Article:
PERIODONTICS & GUM DISEASE
Periodontitis is a pathology of the support structure of the teeth, which includes: alveolar bone, root cement, periodontal ligament and gums and is the leading cause of adult tooth loss. The disease is primarily caused by many strains of bacteria but different co-factors can play an important role even though alone they would not be enough to cause the disease.
The main cause of periodontal disease is plaque. Plaque is the sticky film of food and bacteria that forms constantly on your teeth. These bacteria produce toxins and these toxins, combined with your body’s reaction to them, destroy bone around your teeth. Other visible signs are generally:
- Bleeding gums when brushing teeth
- Persistent bad breath
- The recession of the gum
- The movement and hypersensitivity of teeth and their change of position.
- Swollen gums
- Bright red or purplish gums
- New spaces developing between your teeth
- Pus between your teeth and gums
- Bad taste in your mouth
- Loose teeth. A change in the way your teeth fit together when you bite
Daily oral hygiene measures to prevent periodontal disease include:
- Brushing properly on a regular basis (at least twice daily), with the patient attempting to direct the toothbrush bristles underneath the gum-line, helps disrupt the bacterial-mycotic growth and formation of subgingival plaque.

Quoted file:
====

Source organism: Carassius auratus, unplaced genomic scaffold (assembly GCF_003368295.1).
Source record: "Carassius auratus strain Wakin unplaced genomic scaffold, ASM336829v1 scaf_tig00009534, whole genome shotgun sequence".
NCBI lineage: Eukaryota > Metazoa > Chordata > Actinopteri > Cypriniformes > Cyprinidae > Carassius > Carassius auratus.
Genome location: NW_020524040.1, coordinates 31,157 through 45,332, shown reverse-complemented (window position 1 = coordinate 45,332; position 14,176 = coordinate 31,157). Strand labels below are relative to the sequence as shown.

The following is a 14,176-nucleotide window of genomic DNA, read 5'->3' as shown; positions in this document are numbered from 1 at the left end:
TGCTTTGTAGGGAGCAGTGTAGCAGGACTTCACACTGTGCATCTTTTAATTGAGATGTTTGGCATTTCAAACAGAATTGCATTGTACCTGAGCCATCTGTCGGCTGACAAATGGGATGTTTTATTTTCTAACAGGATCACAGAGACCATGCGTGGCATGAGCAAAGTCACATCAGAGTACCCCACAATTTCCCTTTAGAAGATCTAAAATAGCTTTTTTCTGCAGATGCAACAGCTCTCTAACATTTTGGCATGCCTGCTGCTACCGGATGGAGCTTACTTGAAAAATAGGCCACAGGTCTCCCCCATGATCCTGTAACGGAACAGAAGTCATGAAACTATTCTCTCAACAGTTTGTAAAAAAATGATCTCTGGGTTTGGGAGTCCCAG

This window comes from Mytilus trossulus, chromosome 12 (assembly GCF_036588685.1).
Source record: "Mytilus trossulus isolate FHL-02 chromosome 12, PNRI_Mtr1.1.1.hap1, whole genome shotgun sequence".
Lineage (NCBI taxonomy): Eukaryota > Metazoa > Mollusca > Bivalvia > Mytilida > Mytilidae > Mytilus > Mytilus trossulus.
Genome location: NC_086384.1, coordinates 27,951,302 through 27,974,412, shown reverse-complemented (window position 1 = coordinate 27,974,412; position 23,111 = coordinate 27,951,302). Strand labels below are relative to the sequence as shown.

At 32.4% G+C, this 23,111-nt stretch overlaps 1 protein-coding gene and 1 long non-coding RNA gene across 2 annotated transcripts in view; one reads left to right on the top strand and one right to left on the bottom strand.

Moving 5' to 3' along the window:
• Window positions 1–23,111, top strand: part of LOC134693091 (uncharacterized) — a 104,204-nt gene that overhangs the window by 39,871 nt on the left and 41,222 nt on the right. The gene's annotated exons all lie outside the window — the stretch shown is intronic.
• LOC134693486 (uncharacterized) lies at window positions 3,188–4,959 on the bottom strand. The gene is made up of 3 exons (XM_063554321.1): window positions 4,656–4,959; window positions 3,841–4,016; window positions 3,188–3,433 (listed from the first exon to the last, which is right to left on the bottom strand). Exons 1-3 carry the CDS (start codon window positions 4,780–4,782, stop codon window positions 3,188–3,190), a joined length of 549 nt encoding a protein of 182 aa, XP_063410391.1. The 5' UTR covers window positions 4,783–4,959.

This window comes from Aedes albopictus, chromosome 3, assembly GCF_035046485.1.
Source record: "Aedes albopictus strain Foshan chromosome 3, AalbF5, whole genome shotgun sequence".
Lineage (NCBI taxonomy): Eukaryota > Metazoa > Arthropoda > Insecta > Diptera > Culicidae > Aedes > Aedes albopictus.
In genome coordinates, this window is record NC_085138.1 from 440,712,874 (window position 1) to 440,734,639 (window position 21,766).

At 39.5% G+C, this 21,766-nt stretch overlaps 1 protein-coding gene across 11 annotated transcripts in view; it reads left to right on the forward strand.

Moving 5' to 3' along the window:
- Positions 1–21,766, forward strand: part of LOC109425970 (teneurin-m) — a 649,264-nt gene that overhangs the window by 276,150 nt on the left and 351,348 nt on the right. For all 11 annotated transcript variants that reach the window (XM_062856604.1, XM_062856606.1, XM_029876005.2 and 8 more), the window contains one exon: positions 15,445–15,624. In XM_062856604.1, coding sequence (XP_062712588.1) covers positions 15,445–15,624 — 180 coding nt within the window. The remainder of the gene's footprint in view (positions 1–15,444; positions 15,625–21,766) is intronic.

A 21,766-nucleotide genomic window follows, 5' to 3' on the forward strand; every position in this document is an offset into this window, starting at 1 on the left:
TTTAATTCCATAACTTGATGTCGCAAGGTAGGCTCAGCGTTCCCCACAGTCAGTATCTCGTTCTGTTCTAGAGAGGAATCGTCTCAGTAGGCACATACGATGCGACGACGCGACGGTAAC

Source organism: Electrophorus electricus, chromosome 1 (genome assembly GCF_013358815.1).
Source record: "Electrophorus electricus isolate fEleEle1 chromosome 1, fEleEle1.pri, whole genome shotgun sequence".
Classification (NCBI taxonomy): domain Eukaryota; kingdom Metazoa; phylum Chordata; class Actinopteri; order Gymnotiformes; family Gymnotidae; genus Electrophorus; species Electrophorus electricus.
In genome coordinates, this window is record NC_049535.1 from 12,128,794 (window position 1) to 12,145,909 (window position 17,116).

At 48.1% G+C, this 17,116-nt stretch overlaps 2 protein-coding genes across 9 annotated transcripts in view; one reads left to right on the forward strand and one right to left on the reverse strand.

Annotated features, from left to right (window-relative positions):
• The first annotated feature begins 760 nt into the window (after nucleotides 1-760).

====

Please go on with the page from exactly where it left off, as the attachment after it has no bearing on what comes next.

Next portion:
- Flossing daily and using interdental brushes (if the space between teeth is large enough), as well as cleaning behind the last tooth, the third molar, in each quarter
- Using an antiseptic mouthwash, Chlorhexidine gluconate-based mouthwash in combination with careful oral hygiene may cure gingivitis, although they cannot reverse any attachment loss due to periodontitis.
- Regular dental check-ups and professional teeth cleaning as required: Dental check-ups serve to monitor the person’s oral hygiene methods and levels of attachment around teeth, identify any early signs of periodontitis, and monitor response to treatment.
Typically dental hygienists (or dentists) use special instruments to clean (debride) teeth below the gum line and disrupt any plaque growing. This is a standard treatment to prevent any further progress of established periodontitis. Studies show that after such a professional cleaning (periodontal debridement), microbial plaque tends to grow back to pre-cleaning levels after about three to four months. Nonetheless, the continued stabilization of a patient’s periodontal state depends largely, if not primarily, on the patient’s oral hygiene at home, as well as on the go. Without daily oral hygiene, periodontal disease will not be overcome, especially if the patient has a history of extensive periodontal disease.
At Town Hall Dental we have a Hygienist, Mandy who offers routine hygiene treatment and also deeper cleaning under local anesthetic, as well as an excellent referral system for treatment of more advance cases.